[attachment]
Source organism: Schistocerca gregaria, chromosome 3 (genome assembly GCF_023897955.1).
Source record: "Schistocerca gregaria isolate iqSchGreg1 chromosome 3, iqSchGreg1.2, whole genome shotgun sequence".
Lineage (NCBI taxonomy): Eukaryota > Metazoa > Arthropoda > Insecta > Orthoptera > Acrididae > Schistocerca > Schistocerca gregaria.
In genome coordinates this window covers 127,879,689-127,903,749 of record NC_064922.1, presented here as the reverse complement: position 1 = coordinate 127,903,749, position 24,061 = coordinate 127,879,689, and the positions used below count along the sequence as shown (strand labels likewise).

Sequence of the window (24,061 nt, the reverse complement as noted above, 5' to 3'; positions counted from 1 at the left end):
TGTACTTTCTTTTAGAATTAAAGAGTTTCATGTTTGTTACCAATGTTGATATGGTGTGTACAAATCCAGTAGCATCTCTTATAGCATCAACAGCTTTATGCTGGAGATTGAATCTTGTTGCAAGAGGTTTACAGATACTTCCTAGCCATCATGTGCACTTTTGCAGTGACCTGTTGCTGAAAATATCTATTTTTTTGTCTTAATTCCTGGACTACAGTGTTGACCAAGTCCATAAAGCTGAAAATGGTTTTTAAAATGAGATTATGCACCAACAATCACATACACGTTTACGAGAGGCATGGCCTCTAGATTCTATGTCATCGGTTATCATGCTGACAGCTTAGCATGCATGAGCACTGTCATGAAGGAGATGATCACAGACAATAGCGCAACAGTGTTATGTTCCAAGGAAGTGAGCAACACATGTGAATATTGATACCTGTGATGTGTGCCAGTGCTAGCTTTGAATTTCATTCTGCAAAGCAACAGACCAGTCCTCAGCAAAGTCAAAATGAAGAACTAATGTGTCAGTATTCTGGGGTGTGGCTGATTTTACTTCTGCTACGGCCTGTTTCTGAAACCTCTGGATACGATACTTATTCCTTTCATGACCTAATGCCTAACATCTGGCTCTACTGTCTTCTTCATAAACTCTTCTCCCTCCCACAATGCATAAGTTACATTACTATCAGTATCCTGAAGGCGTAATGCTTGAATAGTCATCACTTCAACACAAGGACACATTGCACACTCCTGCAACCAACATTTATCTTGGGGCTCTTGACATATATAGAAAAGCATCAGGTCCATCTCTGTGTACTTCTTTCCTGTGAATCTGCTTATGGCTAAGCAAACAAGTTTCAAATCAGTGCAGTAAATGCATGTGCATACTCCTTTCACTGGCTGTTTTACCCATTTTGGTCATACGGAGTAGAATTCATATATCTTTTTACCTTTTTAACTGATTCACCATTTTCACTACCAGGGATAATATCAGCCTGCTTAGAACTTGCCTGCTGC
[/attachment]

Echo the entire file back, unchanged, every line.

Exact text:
Source organism: Schistocerca gregaria, chromosome 3 (genome assembly GCF_023897955.1).
Source record: "Schistocerca gregaria isolate iqSchGreg1 chromosome 3, iqSchGreg1.2, whole genome shotgun sequence".
Lineage (NCBI taxonomy): Eukaryota > Metazoa > Arthropoda > Insecta > Orthoptera > Acrididae > Schistocerca > Schistocerca gregaria.
In genome coordinates this window covers 127,879,689-127,903,749 of record NC_064922.1, presented here as the reverse complement: position 1 = coordinate 127,903,749, position 24,061 = coordinate 127,879,689, and the positions used below count along the sequence as shown (strand labels likewise).

Sequence of the window (24,061 nt, the reverse complement as noted above, 5' to 3'; positions counted from 1 at the left end):
TGTACTTTCTTTTAGAATTAAAGAGTTTCATGTTTGTTACCAATGTTGATATGGTGTGTACAAATCCAGTAGCATCTCTTATAGCATCAACAGCTTTATGCTGGAGATTGAATCTTGTTGCAAGAGGTTTACAGATACTTCCTAGCCATCATGTGCACTTTTGCAGTGACCTGTTGCTGAAAATATCTATTTTTTTGTCTTAATTCCTGGACTACAGTGTTGACCAAGTCCATAAAGCTGAAAATGGTTTTTAAAATGAGATTATGCACCAACAATCACATACACGTTTACGAGAGGCATGGCCTCTAGATTCTATGTCATCGGTTATCATGCTGACAGCTTAGCATGCATGAGCACTGTCATGAAGGAGATGATCACAGACAATAGCGCAACAGTGTTATGTTCCAAGGAAGTGAGCAACACATGTGAATATTGATACCTGTGATGTGTGCCAGTGCTAGCTTTGAATTTCATTCTGCAAAGCAACAGACCAGTCCTCAGCAAAGTCAAAATGAAGAACTAATGTGTCAGTATTCTGGGGTGTGGCTGATTTTACTTCTGCTACGGCCTGTTTCTGAAACCTCTGGATACGATACTTATTCCTTTCATGACCTAATGCCTAACATCTGGCTCTACTGTCTTCTTCATAAACTCTTCTCCCTCCCACAATGCATAAGTTACATTACTATCAGTATCCTGAAGGCGTAATGCTTGAATAGTCATCACTTCAACACAAGGACACATTGCACACTCCTGCAACCAACATTTATCTTGGGGCTCTTGACATATATAGAAAAGCATCAGGTCCATCTCTGTGTACTTCTTTCCTGTGAATCTGCTTATGGCTAAGCAAACAAGTTTCAAATCAGTGCAGTAAATGCATGTGCATACTCCTTTCACTGGCTGTTTTACCCATTTTGGTCATACGGAGTAGAATTCATATATCTTTTTACCTTTTTAACTGATTCACCATTTTCACTACCAGGGATAATATCAGCCTGCTTAGAACTTGCCTGCTGC